Perspectives on Sleep Cures

In medicine, we usually confront two types of illness, one for which there are treatments and cures that fully resolve the condition and one for which no cures are available. In the latter, we spend our effort caring for the patient on a long-term basis to help them function as best they can with their chronic conditions.

This division is important, because it explains a great deal about how physicians choose their career paths in medicine. To oversimplify, many surgeons enjoy the "cut it and cure it" model, because they gain more satisfaction from seeing the patient over a shorter period of time and helping them to resolve an issue quickly, for example, cutting out

an inflamed appendix. An internist, on the other hand, must cope with many conditions such as diabetes, hypertension, heart disease, and asthma. Most of these patients require regular followup appointments and medication adjustments to best manage their conditions and enhance their quality of life.

In more than a quarter century of travels through the medical landscape, I've undergone my own transitions in starting out as someone more interested in managing chronic care, as I trained as an internist. Then, I spent a decade working in the field of emergency medicine, where time is always of the essence, and the patient often walks or is carried in and out of your life in a matter of hours. Shortly after entering emergency medicine, I was introduced to sleep medicine, where I saw how this field offered opportunies to do both: cure patients or provide them with chronic care. You see, sleep disorders are frequently long-term problems, but the treatment of sleep disorders can yield a state of continuing success, not often seen in other areas of medicine.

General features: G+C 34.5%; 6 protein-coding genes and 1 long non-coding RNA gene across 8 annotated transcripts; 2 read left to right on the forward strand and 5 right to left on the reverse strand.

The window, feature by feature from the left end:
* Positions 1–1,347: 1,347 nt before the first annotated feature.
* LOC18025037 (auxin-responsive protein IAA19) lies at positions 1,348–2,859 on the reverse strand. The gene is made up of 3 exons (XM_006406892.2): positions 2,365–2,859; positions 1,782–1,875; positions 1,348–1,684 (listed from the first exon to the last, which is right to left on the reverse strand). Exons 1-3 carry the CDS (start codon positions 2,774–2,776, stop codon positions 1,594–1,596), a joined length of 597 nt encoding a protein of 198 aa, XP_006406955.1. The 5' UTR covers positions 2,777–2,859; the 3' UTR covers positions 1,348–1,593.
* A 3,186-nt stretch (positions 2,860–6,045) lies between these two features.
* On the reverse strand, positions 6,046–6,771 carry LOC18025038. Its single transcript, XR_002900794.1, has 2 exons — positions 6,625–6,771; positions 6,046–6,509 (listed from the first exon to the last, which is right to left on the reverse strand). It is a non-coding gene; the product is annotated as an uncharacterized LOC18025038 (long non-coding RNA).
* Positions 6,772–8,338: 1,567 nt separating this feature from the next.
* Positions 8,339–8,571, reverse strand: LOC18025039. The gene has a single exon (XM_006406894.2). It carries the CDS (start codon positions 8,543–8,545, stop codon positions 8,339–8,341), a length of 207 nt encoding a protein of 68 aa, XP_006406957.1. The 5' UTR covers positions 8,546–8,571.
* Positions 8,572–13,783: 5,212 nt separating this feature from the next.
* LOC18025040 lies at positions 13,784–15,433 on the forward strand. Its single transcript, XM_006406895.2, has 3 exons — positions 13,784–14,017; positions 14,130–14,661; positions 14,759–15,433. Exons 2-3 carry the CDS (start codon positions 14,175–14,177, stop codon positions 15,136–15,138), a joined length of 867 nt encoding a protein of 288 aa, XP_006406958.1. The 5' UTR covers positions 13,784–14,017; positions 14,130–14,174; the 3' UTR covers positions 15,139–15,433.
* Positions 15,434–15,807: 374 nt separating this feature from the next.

The most remarkable example of continuing success occurs in patients with sleep-disordered breathing who successfully use positive airway pressure (PAP) therapy. The amazing thing is that whenever the patient uses the PAP device, they are "cured" of their condition on that particular night of sleep. But, what's even more astonishing to doctors is to see the results in that person after they have used PAP therapy regularly for several months. The individual looks healthier and younger, and they often interact with more energy and alertness. It appears as if they have been "cured" of the sleep-disordered breathing. But, if they don't use the mask the next night or for several nights or weeks, it soon becomes apparent that they have reverted to their previous exhausted state.

So, should we call this a cure or not? The condition is always there, but it responds dramatically to treatment whenever you use the treatment. In our field, even though we know that PAP therapy works mini-miracles, we now are realizing that many of our sleep breathing patients need much more regular followup to insure that they attain this level of "continuing success" or "cure." So, I think it's fair to say that sleep disorders do represent chronic conditions, but in the case of sleep breathing, we have a treatment that yields results far superior than what is typically seen in managing other chronic conditions in medicine.

This power to help patients resolve their sleep problems is very invigorating, rewarding and motivating for sleep professionals. However, there is one downside that often is not talked or written about. We must also engage with those patients who could have made dramatic sleep health gains but who choose for various reasons not to use their PAP treatment device. When these patients also suffer from diabetes, hypertension, and heart disease, three conditions which by the way appear to improve with regular PAP therapy, it is very discouraging to view the deterioratoin in the patient. It's not that PAP treatment of sleep breathing will solve all their medical conditions, but it plays a big enough role to make a difference in their overall health.

So, just as it is an incredible "high" to see someone make extraordinary health gains with PAP therapy, it is a demoralizing "low" to see someone reject or dismiss a treatment that just might save his or her life!